12. Favorite holiday? Thanksgiving is by far my favorite holiday. I enjoy the large family gatherings with everyone around the table, and taking time to give thanks for all that we have is something we don’t take enough time to do—having a holiday that encourages us to do just that pushes it to the top of my list.
13. Three people, living or deceased, who you’d invite to the same dinner party? First, my wife, Megan—dinner is a special time in our daily routine where we can catch a bit of respite from a busy day and spend time focusing on each other—I can’t imagine a dinner like this without her. Next, I find inspiration in our country’s leaders, both past and present. Having both John F. Kennedy and Barack Obama to discuss creating positive change in our local, national and global communities would be amazing.
14. Thing you enjoy most about working with Centre students? I look forward to going to work, and that’s due to the caliber of students with whom I get to work each day. The thing I love most about Centre students is their willingness to engage—be it with new subjects in the classroom or the creation of new service activities in our community. With each service trip or abroad experience, Centre students leave a positive impression on their community because of their willingness to engage with those around them.
15. Favorite Centre tradition? Walking through the corridor of faculty members the day of Commencement is a memory that will be with me forever. Seeing the faces of those teachers who had helped to train me in an array of academic areas and prepared me well for life post-graduation was incredible as we began our graduation experience.
16. What would you be doing if you weren't working at Centre? I would definitely be working as a Camp Director—spending most of my time outside, singing songs around the campfire and helping the next generation appreciate Earth’s richness and diversity.
17. Educational experience that's been most helpful to you? During my sophomore year at Centre, I took the World Religions course with my now friend and colleague, Dr. Rick Axtell. Each week we explored the tenets of a different faith tradition, and each week I would call home and tell my parents, “I think I might be Buddhist…or Hindu…or be converting to Islam.” Rick presented each subject with such fervor and passion that I not only learned about different religions but was challenged to critically examine my own faith. This class taught me the importance of critical reflection and to appreciate the beliefs, values, and faiths of others.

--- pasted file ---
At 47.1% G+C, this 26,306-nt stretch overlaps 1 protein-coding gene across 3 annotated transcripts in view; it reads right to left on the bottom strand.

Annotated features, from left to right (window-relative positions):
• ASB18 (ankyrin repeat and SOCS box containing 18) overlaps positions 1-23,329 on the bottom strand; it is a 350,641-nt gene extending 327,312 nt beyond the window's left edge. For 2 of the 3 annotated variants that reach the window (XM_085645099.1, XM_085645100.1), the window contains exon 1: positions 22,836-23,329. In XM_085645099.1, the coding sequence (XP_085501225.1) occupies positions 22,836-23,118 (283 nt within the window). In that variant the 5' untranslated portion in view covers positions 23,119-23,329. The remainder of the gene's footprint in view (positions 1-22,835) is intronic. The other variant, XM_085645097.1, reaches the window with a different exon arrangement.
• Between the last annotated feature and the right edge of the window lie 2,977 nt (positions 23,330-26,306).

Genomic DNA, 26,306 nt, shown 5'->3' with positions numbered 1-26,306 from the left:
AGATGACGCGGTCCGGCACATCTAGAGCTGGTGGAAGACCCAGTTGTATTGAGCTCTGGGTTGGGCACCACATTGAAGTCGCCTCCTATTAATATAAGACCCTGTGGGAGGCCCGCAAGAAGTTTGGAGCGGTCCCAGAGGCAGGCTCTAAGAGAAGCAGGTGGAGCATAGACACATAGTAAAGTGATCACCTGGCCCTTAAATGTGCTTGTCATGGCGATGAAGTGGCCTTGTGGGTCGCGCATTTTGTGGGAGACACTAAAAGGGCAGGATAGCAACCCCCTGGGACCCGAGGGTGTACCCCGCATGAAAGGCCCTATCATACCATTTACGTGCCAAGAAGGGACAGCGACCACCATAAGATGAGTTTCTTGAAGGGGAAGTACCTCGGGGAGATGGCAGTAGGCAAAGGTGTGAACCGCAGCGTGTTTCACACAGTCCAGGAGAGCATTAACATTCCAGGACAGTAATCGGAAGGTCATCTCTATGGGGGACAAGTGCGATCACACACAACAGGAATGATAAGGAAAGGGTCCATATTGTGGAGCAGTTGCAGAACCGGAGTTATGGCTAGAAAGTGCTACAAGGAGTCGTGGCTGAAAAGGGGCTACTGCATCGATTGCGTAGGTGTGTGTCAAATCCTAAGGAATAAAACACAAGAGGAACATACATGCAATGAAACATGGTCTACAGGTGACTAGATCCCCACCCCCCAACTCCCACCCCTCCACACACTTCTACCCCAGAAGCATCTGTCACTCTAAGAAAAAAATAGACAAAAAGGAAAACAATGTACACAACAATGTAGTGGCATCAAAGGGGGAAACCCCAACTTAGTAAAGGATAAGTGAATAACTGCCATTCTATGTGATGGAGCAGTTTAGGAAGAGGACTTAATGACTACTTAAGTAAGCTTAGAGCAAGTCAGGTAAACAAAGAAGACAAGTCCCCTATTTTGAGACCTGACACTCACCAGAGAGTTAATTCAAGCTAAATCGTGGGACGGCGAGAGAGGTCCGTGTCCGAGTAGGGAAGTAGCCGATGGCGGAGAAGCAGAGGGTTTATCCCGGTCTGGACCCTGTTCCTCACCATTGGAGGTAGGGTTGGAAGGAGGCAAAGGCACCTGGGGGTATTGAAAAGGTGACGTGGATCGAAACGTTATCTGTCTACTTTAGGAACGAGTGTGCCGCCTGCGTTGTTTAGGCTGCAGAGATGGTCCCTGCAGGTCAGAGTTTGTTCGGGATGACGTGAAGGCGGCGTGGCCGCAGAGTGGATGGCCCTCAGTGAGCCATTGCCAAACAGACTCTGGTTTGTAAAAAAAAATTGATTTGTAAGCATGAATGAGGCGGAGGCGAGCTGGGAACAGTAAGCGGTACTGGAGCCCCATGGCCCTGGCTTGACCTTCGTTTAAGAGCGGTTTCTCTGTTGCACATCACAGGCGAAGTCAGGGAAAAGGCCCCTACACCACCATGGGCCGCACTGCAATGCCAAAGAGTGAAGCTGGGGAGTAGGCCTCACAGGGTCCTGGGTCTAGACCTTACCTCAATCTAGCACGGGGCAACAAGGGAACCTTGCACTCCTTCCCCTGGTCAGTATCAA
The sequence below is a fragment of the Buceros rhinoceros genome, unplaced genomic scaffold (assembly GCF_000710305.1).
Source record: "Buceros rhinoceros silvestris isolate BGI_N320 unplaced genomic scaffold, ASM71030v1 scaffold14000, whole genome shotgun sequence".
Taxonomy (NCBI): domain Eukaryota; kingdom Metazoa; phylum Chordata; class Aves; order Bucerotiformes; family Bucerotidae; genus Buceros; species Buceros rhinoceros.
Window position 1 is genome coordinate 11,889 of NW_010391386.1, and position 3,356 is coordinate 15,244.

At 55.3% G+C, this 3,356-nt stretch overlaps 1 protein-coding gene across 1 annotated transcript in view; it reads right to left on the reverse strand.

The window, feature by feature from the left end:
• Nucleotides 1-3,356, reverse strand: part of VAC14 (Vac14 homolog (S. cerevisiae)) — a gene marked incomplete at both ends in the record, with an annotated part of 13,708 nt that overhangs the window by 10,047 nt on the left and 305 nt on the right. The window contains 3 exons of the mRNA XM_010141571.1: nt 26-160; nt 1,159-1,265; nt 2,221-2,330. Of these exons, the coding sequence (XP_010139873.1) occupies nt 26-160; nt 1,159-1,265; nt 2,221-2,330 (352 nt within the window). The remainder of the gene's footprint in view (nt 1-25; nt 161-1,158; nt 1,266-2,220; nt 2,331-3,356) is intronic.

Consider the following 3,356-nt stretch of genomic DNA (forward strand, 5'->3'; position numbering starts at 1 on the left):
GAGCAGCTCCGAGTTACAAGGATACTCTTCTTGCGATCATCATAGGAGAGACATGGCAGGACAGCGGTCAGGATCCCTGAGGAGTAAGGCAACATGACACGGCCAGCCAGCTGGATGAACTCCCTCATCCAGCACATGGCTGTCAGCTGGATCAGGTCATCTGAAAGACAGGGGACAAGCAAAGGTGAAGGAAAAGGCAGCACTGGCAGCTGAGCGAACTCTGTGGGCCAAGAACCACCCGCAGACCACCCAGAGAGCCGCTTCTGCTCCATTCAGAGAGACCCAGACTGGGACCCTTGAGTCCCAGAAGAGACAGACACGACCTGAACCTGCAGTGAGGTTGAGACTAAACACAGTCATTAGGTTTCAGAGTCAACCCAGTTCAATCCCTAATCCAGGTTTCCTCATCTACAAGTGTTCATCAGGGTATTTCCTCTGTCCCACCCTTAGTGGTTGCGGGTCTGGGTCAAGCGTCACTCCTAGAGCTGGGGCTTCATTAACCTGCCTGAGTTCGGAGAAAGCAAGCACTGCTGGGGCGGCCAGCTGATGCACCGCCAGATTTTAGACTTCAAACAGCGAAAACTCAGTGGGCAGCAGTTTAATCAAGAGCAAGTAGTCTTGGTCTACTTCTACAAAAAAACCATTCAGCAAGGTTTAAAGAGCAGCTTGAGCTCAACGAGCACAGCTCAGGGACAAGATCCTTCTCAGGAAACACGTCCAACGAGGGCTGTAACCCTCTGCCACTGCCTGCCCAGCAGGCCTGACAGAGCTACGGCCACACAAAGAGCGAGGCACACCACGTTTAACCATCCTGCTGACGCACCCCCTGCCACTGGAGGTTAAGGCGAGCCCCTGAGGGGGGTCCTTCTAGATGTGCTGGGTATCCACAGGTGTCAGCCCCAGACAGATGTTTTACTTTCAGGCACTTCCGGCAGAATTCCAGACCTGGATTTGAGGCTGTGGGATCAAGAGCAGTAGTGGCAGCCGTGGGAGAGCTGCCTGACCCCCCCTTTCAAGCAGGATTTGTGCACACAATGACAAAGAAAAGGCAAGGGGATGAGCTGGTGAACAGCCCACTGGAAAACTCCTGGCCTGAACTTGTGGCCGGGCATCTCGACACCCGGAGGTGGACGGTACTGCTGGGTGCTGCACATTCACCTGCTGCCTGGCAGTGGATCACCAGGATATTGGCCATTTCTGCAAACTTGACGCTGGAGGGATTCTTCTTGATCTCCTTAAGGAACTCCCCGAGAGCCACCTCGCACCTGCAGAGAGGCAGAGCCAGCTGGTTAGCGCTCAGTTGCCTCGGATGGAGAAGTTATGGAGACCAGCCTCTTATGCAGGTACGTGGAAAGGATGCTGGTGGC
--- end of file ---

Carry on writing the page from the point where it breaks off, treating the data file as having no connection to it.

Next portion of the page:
18. Best thing about growing up in your family? I have a big extended family—about 60 of us get together for the holidays at Grandma’s house. Being part of such a large, loving and supportive group of people was one of the best things about my childhood. My younger brother, Daniel, has also been an incredible source of joy and inspiration, and has much to do with my positive outlook on life and my drive to positively impact our community. Spending time with Daniel is priceless.
19. Favorite place on campus (and why)? The Campus Center is definitely my favorite place—not only because my office is there, but because it has truly become the living room for campus. If I were a student, I could see myself spending a lot of time studying and catching up with friends in the comfortable lobby area in front of the first floor fireplaces. This new building is a terrific resource for our campus.
20. Advice you'd give to a first-year college student to make success more likely? Challenge yourself and breathe deep. College is a terrific time to explore personal identity, discover academic passions, and experience positive change on an individual and community level—but none of this would be possible if you don’t step out of your comfort zone and try new things. In order to grow we must all push ourselves past the edge of comfort and to get the most out of college, a student must be willing to take on those new experiences.